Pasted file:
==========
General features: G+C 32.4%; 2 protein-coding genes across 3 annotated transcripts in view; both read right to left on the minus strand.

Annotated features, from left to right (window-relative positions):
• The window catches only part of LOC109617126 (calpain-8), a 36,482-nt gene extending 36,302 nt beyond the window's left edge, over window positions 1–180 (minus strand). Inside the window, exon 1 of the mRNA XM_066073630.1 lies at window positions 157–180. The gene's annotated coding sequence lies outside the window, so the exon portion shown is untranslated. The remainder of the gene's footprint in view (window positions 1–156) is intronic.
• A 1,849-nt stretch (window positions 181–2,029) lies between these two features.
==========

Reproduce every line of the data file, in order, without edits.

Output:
General features: G+C 32.4%; 2 protein-coding genes across 3 annotated transcripts in view; both read right to left on the minus strand.

Annotated features, from left to right (window-relative positions):
• The window catches only part of LOC109617126 (calpain-8), a 36,482-nt gene extending 36,302 nt beyond the window's left edge, over window positions 1–180 (minus strand). Inside the window, exon 1 of the mRNA XM_066073630.1 lies at window positions 157–180. The gene's annotated coding sequence lies outside the window, so the exon portion shown is untranslated. The remainder of the gene's footprint in view (window positions 1–156) is intronic.
• A 1,849-nt stretch (window positions 181–2,029) lies between these two features.